In rural India, it is common for women to use everything from plastic bags, to mud and leaves; since they are given a separate place outside their homes during their menstruating days, they sometimes simply use the same dirty cloth over and over again. This is dangerous. Toxic Shock Syndrome (TSS) is a rare but serious illness that has its roots in lack of menstrual hygiene. It does not sound as dangerous, but it leads to multiple health issues owing to bacterial infection of the blood. It eats up your body from the inside.

TSS is just one condition emanating from lack of menstrual hygiene. Reproductive Tract Infections, Hepatitis B, yeast infections, Urinary Tract Infections are fairly common. Bad menstruation practices also increase a woman’s chances of getting afflicted with Cervical Cancer later in life.

Over 50% girls in India did not know what menstruation was when they got their first period. A lot of girls end up panicking, thinking they are dying or have some strange infection which is causing them to bleed. In rural regions, girls drop out of schools after they start menstruating, because of the stigma, lack of hygiene, unavailability of toilets, the pain and discomfort it causes them, or simply because they do not have access to sanitary napkins. Even if some girls don’t drop out, they miss a minimum of 5 days of school every month due to the factors listed above. Therefore, it is not difficult to imagine the negative effects of menstrual misinformation on young girls’ education.

It is interesting that despite many initiatives, awareness campaigns, pad supply drives, etc. the condition of menstruating women has still not improved. The ease with which they buy into the notion of “impurity”, the high cost of pads which deters poorer women from buying them, the shame that comes from a small stain on their dress has pushed rural women behind their urban counterparts.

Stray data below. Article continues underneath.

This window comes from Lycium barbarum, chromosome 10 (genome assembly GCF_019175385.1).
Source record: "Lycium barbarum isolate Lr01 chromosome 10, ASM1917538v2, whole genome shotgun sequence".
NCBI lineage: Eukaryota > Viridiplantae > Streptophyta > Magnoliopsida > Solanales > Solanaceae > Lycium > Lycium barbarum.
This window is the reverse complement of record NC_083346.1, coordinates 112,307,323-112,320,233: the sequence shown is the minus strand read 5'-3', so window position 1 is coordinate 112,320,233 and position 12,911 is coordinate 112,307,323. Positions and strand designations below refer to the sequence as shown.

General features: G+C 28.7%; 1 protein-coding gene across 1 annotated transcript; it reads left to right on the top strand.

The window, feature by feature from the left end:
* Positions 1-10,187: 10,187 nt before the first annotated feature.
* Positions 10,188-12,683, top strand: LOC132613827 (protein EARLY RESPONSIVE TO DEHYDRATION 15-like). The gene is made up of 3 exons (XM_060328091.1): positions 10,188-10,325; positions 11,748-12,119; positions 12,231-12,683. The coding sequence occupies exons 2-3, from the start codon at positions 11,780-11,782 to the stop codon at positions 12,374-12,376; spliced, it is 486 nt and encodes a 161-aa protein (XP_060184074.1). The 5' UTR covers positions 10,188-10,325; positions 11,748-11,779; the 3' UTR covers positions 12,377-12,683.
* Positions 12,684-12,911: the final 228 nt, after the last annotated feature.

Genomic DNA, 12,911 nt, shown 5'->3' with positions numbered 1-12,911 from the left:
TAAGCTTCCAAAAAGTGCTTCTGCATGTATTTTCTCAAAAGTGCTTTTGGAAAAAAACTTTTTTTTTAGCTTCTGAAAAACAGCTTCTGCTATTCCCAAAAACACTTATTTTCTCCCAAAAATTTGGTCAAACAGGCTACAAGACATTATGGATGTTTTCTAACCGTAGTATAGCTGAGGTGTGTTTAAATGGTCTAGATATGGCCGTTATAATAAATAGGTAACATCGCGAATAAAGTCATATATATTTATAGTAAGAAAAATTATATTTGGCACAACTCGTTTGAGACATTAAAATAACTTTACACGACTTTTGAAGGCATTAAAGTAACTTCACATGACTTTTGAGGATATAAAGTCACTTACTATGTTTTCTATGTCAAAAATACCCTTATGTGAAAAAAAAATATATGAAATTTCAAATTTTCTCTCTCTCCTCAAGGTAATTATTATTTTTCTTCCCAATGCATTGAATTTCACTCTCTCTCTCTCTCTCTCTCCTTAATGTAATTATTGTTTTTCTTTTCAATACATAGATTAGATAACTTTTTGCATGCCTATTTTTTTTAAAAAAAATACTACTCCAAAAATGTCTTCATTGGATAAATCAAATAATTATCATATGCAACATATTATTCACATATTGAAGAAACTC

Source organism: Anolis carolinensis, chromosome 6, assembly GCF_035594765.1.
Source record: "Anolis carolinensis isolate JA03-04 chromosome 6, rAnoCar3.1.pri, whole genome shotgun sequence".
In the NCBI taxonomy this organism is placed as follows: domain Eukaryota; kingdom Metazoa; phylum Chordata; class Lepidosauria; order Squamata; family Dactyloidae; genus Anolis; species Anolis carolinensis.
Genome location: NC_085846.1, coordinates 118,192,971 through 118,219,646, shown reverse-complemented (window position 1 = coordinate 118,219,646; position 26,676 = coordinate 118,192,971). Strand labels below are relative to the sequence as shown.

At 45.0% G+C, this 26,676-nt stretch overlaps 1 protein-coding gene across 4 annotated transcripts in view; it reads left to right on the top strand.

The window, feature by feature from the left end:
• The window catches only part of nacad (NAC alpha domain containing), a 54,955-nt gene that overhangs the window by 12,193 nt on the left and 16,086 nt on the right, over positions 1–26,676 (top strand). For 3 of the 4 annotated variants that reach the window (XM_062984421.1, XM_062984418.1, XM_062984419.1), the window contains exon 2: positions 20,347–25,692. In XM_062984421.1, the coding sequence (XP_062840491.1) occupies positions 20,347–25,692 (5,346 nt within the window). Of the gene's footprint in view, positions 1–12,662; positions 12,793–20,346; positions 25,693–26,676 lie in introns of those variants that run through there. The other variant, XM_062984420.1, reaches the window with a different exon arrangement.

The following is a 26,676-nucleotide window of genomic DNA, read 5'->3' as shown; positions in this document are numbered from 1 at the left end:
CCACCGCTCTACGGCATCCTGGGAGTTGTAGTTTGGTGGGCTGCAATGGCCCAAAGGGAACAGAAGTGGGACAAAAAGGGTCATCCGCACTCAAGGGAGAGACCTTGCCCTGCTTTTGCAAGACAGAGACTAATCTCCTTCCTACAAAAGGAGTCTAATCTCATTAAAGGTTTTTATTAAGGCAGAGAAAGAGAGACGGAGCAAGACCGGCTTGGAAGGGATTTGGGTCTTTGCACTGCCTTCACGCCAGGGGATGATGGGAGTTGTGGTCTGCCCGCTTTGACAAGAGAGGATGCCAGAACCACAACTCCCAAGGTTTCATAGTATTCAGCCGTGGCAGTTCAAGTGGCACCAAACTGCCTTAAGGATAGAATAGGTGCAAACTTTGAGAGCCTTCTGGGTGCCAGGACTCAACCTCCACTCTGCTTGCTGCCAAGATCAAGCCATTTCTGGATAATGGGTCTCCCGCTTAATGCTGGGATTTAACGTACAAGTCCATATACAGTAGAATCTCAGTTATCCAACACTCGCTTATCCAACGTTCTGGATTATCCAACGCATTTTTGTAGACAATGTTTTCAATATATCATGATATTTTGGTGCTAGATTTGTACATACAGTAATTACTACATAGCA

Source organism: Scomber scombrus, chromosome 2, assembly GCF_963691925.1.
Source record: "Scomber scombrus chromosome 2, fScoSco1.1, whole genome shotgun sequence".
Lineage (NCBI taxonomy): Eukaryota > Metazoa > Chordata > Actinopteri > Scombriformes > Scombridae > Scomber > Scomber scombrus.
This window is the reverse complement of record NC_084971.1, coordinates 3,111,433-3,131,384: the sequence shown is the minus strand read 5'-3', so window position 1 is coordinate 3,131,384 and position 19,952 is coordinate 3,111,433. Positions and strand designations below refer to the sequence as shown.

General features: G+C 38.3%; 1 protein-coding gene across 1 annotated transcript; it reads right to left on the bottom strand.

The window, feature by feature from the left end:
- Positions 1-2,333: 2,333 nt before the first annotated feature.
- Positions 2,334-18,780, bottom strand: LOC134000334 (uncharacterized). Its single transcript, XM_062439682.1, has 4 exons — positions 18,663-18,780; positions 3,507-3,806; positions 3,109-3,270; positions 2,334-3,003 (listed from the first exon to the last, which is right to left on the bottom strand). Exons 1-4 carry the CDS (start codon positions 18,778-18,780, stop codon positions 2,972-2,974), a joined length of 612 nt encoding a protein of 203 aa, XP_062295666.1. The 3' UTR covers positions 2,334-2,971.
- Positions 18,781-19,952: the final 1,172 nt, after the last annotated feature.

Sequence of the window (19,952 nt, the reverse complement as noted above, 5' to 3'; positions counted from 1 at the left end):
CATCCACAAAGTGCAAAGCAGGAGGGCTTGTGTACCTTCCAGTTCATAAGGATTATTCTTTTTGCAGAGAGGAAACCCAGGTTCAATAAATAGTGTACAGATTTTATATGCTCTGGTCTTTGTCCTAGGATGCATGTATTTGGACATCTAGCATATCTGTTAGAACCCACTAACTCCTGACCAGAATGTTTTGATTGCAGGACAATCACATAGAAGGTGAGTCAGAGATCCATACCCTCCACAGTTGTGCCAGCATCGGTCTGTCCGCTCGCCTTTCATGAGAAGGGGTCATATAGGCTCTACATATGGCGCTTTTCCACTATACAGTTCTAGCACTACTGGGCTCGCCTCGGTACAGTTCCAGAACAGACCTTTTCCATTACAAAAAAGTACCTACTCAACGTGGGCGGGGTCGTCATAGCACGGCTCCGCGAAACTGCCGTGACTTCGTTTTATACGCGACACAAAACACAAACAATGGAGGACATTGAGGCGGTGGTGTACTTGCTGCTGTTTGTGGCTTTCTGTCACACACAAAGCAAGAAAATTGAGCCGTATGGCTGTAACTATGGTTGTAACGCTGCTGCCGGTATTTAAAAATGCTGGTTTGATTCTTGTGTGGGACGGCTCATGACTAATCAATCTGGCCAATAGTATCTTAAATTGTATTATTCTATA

I am lucky to be born in a family where this was never an issue. I have access to sanitary napkins, gynecologists in my times of need, information on the internet whenever I require some health tip. I know which tablet to consume to put an end to some very painful cramps every month. I know which apps can effectively track my cycle and accordingly plan my monthly activities. I can take part in internet debates about “Whether or not women should be allowed to take a paid-leave from work during their periods?”

But what about so many girls who have been held back just because of a bodily function, meant to last for at least 30 years of their lives? All they need is 20 pads every month to take on the world, and the society fails to give them even that.

The biggest issue, as I stated at the start of my article, is lack of information. Attach false religious notions and social stigma, along with a little shame and you have the perfect excuse for keeping women away from education and professional opportunities. Menstruation is natural, it is essential. Our culture has always held women in high regard; there is no way it can turn away from something that is inherent in us. We are because menstruation is. What created us cannot be impure.

Bhavya Jha

Intern, Goa Chronicle